New consoles are always expensive - but in certain parts of the world, they're exceptionally pricy. The US dollar RRP of Sony's (disc drive model) PlayStation 5 is set at $499 - but in the UK it's officially £449, and about $750 in Australia, which works out as around $620 and $560 US respectively. Ergo, it's more expensive to buy a PS5 in the UK and Australia than it is in the United States.
But nowhere charges more for a new PlayStation 5 than Brazil does. Converted to US dollars, the local price of a PS5 in, say, Porto Alegre or Rio de Janeiro, is a massive $790. Almost $300 above the US RRP. Which is both wild and, inevitably, something gamers in Brazil are plenty peeved about.
So far, the only glimpse of the God of War sequel we've had is this teaser - but we should be seeing gameplay, soon...
Now, one of PlayStation's own high-profile game devs has spoken out against this local cost to get on board with Sony's new hardware. Replying to a tweet about how buying a new PS5 in Brazil costs "five monthly minimum wages", God of War director and Sony Santa Monica creative director Cory Barlog has said: "that is just some bullsh*t."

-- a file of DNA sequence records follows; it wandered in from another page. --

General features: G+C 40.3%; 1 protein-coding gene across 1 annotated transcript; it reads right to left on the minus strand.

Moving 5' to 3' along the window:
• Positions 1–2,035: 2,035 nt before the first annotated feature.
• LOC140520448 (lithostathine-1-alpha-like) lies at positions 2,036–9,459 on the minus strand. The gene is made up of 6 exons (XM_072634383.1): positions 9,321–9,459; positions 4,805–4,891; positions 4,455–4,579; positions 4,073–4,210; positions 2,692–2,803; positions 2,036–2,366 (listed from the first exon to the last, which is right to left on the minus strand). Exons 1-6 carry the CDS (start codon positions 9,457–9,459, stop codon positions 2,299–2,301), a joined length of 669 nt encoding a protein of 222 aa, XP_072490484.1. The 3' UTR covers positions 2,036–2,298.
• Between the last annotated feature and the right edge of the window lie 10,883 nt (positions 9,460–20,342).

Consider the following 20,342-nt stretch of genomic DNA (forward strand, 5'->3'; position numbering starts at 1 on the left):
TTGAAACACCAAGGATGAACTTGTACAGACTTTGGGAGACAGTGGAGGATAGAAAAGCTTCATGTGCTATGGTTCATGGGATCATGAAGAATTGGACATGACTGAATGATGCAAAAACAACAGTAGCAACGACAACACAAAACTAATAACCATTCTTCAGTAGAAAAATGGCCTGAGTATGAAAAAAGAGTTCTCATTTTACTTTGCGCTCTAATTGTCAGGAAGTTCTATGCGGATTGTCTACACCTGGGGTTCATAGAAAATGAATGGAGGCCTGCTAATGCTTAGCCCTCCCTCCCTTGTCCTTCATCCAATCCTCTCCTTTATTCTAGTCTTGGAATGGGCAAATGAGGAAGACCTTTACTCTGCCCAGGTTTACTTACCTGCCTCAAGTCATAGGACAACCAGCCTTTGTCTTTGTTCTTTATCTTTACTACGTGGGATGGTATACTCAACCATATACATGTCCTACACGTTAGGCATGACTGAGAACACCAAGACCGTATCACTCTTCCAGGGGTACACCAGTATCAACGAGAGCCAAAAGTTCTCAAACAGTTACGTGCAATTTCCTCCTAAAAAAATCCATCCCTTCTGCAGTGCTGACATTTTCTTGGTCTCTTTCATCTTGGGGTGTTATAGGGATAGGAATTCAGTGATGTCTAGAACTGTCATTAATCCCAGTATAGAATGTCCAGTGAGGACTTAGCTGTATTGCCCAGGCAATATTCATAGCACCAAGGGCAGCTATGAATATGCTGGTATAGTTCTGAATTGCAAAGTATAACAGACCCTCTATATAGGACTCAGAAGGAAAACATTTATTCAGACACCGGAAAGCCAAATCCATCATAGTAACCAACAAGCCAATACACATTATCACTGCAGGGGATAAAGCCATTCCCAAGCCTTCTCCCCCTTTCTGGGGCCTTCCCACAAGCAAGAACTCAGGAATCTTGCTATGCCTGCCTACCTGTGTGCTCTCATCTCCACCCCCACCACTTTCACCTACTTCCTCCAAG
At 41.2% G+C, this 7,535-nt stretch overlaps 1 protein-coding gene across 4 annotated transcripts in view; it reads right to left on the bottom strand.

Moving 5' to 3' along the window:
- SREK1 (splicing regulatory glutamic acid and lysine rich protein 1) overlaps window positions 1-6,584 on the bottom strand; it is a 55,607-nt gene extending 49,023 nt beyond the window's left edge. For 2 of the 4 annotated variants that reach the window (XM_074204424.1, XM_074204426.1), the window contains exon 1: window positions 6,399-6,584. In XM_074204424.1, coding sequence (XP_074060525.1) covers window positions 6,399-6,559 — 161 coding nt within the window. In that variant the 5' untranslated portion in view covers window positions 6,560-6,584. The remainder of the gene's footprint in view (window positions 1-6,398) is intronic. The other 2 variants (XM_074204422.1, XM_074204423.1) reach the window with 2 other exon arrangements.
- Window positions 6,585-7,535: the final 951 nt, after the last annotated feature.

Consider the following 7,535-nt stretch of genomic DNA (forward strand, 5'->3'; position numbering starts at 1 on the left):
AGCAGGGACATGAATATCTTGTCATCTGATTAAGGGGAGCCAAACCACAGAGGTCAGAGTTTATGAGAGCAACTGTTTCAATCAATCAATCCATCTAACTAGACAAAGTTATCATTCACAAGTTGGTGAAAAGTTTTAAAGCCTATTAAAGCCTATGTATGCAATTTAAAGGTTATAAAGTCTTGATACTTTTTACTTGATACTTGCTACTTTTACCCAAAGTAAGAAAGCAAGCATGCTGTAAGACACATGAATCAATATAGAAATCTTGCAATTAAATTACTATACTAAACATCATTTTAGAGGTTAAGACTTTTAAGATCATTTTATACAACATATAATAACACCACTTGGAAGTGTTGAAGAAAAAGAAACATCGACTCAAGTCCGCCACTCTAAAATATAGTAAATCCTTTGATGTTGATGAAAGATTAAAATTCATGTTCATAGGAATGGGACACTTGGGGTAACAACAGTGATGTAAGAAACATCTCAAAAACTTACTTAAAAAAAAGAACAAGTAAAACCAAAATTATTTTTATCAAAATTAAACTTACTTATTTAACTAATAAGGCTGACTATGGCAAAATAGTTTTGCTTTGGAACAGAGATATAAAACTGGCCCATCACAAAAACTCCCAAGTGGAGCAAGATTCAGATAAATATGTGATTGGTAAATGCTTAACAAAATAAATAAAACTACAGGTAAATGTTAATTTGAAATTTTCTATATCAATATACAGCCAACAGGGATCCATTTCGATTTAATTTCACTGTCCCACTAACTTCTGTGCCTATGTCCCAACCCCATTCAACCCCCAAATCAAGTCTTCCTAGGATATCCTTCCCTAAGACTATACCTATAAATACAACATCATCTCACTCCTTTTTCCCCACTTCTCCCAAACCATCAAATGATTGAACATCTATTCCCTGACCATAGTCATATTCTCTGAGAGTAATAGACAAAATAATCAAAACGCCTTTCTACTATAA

The tweets were screencapped and posted to ResetEra, and Barlog follows his "bullsh*t" tweet with some clarification regarding what he meant by it: "Also, to be clear, I meant it's bullsh*t they cost that much and price is not adjusted accordingly per region."
yeah. frankly...that is just some bullshit.- cory balrog :vulcan: (@corybarlog) July 14, 2021
So, why is a PS5 so much more in Brazil? Apparently it's all down to import taxes - and the RRP for a new PlayStation in the country is actually lower than what it was originally meant to be. The PS5 was supposed to be on sale in Brazil for over $880 for the disc drive model, and around $795 for the digital-only version. Pre-launch tax cuts took the RRP down, but it's still a hefty sum to find in order to play PS5 exclusives like Returnal or Ratchet & Clank: Rift Apart.
Meanwhile, in God of War news, we're very excited to almost certainly see gameplay from the forthcoming sequel to 2018's game, in Sony's next State of Play proper; and said sad-banger from a few years back is now available on PlayStation Now, so go play it if you've not.
Featured Image Credit: Sony Interactive Entertainment, Ben Iwara via Unsplash
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